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With state primary elections coming up on May 17, more people have registered to vote in Orange County compared to the rest of North Carolina. 

According to data from the U.S. Census Bureau and Orange County Board of Elections, about 89 percent of Orange County’s eligible residents are registered to vote. This is almost 9 percent higher than the state average of 80.8 percent.

In addition, data suggests that registration is racially proportionate to the population. 

Those describing themselves as white constitute about 70 percent of Orange County’s registered voters, which is less than one percent greater than the percentage of non-Hispanic white residents in the county. 

Meanwhile, Orange County’s Black community, which comprises 11.8 percent of the county’s total population, makes up 10.8 percent of its registered voters. 

“Orange County is a very engaged community,” Orange County Board of Elections Chair Jamie Cox said. “We have a lot of folks who are very involved.”

However, some individuals are still facing challenges with the registration process. 

Registration challenges and solutions

Cox said registration is set by statute in North Carolina, which means every county in North Carolina follows the same registration procedures. New policies are implemented in a top-down fashion by the N.C. State Board of Elections and General Assembly, he said. 

However, Renee Price, chairperson of the Orange County Board of County Commissioners, said the current registration process has several problems which can be exacerbated by local actors.

She said although there are only three basic requirements to vote — address verification, American citizenship and being at least 18 years old — potential voters can be exposed to false information about the process. 

“Sometimes people have been intimidated, especially in the past, and sometimes people try to spread misinformation,” Price said. 

This misinformation, she noted, can discourage people from registering and voting, which in turn weakens their voice and perpetuates inequalities.

However, Chapel Hill Mayor Pam Hemminger said efforts have been taken by both local officials and organizations to register and support new voters. 

Some of these initiatives include providing registration sites, offering more reliable information and reaching out directly to those in the community with unique struggles, she said. 

“We really push voter registration here in our community,” Hemminger said. “It's available just about everywhere — the library, the post offices, the Orange County Board of Elections."

In addition, she said there are efforts to help explain registration and voter forms at Chapel Hill’s community and senior centers. 

Hemminger said volunteers have assisted many different people, including refugees from Syria, in understanding the registration process. 

For example, these volunteers help explain the voting form to Chinese and Korean Americans whose first language is not English, she said. 

"We have a lot of residents here who are citizens who are eligible to vote, but the language barrier sometimes is a difficult one,” Hemminger said.

Krishna Mondal, president of the Orange, Durham and Chatham counties' League of Women Voters, said the goal of these efforts has been to overcome challenges such as language and technology barriers.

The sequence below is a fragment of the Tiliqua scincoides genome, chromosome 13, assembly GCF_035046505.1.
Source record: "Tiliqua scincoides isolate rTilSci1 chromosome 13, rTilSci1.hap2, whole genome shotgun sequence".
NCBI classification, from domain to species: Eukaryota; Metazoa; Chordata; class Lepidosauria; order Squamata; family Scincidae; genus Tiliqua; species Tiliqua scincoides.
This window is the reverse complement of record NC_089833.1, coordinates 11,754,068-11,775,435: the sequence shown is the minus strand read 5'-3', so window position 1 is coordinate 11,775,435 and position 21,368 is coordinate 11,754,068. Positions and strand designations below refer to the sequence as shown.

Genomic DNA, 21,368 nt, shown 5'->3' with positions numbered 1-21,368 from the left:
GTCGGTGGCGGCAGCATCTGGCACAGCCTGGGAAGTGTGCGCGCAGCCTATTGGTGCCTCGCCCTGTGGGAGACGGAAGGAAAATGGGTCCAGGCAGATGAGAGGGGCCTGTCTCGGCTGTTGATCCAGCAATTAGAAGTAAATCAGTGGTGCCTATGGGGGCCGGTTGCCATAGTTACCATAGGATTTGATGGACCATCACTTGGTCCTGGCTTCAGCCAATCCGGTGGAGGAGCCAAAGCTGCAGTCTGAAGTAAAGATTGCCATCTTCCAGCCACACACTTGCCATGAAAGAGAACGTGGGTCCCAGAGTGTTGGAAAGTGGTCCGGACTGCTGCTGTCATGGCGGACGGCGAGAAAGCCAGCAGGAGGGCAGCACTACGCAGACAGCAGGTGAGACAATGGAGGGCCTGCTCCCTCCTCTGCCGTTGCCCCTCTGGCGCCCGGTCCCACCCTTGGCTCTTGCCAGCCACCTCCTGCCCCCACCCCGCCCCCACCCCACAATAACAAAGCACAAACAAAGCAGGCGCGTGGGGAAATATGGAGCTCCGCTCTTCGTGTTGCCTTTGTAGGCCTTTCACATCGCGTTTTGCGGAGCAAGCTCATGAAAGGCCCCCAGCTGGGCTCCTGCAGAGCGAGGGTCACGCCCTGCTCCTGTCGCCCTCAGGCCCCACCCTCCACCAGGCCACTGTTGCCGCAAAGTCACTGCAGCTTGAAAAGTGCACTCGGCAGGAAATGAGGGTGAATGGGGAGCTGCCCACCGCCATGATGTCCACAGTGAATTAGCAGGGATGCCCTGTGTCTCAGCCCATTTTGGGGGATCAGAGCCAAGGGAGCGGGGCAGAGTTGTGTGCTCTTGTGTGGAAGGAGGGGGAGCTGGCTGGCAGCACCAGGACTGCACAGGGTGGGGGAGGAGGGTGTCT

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“We need to go to places where people are marginalized, where people don't have quick access or they just need a little bit of extra time,” she said. 

How to register

Despite these challenges, Price said registering people to vote is an incredibly important effort. Decisions made by voters, such as electing a new district attorney or guiding budgets for the school system, she said, play an important role in the daily lives of Orange County’s residents.

And there are several ways to register to vote in Orange County. Options include filling out a North Carolina Voter Registration Application, which must be sent back to the county 25 days prior to the closest election, or attending one of the county’s voter registration drives. For the May 17 primary election, the voter registration deadline is April 22. 

Another option is participating in one-stop early voting, which allows for residents to both register and vote during the early voting period. By bringing a valid form of ID, citizens in Orange County can get registered even after the window typically ends.

Early voting in North Carolina spans over a two-week period from April 28 to 3 p.m. on May 14. 

Residents with a North Carolina driver's license, meanwhile, can register to vote or update their voter information online with the N.C. Division of Motor Vehicles for free.

“This just happened in 2020, and we were so happy because, you know, in 2020 everything sort of exploded in our faces,” Mondal said. “It is a very helpful, very pro-voter service.”

To help address local issues, Mondal said it is crucial that residents have the opportunity to make their voices heard in the upcoming primary election.

“It's a little bit more than your civic responsibility," she said. "It is your choice. It is your voice. This is the time for you to choose for something or against something. That is what voting is about.”


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